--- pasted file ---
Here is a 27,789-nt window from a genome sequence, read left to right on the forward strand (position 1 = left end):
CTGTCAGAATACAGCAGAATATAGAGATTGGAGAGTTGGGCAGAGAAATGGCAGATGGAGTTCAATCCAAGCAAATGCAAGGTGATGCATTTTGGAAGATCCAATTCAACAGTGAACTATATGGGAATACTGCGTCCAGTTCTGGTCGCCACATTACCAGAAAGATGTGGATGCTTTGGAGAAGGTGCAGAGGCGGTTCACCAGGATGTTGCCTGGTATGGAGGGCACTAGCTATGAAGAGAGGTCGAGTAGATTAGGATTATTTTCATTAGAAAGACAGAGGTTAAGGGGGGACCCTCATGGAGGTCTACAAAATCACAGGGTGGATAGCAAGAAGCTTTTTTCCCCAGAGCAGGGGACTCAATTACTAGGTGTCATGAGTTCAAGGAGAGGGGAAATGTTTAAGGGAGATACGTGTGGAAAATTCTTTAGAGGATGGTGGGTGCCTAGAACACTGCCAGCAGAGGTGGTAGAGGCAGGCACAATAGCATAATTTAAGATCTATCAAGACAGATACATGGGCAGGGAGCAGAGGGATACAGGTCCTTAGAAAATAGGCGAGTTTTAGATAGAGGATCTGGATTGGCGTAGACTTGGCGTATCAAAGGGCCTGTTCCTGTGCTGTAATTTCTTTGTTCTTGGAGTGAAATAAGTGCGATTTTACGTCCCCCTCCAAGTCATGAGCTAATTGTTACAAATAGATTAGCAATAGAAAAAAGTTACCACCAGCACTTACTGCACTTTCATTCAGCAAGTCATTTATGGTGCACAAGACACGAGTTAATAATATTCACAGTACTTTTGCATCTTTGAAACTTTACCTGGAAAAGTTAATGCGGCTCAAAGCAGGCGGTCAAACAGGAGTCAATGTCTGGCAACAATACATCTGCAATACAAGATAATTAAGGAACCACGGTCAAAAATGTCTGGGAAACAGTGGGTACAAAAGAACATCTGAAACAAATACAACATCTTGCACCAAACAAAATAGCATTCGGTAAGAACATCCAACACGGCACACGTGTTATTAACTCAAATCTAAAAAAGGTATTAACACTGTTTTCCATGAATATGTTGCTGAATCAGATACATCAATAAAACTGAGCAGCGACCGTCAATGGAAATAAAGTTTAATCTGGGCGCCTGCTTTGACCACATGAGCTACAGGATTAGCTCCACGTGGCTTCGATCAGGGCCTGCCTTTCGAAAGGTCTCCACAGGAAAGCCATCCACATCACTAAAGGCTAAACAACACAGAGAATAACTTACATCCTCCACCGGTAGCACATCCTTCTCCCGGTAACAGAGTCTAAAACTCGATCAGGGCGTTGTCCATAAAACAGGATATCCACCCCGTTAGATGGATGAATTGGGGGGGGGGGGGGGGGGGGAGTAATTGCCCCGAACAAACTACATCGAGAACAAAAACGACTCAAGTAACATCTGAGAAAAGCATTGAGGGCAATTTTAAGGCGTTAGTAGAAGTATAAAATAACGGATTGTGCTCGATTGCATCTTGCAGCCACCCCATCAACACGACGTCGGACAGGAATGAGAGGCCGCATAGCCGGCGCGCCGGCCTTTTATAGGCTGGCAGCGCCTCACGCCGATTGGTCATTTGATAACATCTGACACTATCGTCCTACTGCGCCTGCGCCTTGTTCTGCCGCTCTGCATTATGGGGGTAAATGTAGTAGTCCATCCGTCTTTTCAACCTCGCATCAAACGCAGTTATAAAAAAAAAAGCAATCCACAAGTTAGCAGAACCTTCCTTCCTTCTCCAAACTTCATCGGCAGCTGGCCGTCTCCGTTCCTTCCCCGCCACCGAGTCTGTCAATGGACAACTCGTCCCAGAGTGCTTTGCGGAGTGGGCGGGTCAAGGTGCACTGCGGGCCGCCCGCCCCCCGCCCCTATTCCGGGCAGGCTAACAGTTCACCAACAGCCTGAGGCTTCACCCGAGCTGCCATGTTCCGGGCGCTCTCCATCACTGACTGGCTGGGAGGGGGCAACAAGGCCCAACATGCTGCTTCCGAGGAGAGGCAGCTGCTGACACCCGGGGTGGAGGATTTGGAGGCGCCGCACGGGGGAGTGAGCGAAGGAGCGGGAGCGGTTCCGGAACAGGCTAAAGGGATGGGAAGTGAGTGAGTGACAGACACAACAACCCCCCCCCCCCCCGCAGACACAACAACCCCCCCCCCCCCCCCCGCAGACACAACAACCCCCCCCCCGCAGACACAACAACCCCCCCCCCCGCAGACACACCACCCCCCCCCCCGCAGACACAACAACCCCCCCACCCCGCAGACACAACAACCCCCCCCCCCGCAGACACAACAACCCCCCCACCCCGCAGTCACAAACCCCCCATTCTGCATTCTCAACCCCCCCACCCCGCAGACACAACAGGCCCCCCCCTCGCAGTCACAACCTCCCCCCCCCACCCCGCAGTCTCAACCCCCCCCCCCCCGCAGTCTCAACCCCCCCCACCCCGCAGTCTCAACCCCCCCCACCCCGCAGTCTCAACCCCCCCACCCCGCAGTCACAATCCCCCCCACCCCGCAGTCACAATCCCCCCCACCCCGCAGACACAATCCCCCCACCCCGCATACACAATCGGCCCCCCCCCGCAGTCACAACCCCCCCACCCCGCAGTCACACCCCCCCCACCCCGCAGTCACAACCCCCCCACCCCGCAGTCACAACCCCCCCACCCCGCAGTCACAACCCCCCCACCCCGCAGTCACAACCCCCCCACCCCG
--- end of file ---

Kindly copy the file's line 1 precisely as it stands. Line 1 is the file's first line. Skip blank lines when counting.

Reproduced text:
Here is a 27,789-nt window from a genome sequence, read left to right on the forward strand (position 1 = left end):